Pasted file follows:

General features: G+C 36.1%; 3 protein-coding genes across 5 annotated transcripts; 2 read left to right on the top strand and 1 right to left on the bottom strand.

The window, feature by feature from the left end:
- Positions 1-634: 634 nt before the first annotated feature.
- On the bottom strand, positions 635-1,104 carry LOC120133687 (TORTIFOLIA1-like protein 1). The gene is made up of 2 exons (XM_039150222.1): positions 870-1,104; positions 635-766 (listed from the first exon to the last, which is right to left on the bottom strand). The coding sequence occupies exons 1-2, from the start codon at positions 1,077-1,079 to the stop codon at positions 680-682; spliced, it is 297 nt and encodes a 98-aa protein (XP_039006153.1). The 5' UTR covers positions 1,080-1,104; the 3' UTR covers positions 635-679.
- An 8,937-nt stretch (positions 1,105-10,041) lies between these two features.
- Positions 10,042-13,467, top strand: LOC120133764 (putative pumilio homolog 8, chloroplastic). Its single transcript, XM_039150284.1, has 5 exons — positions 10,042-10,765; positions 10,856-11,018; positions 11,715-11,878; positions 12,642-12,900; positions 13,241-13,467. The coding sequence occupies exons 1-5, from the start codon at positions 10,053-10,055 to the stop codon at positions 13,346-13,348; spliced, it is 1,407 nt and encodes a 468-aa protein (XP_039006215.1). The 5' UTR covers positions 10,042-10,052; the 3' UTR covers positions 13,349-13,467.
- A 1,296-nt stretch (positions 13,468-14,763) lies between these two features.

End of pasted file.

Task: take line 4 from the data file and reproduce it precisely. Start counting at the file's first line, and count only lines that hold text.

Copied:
- On the bottom strand, positions 635-1,104 carry LOC120133687 (TORTIFOLIA1-like protein 1). The gene is made up of 2 exons (XM_039150222.1): positions 870-1,104; positions 635-766 (listed from the first exon to the last, which is right to left on the bottom strand). The coding sequence occupies exons 1-2, from the start codon at positions 1,077-1,079 to the stop codon at positions 680-682; spliced, it is 297 nt and encodes a 98-aa protein (XP_039006153.1). The 5' UTR covers positions 1,080-1,104; the 3' UTR covers positions 635-679.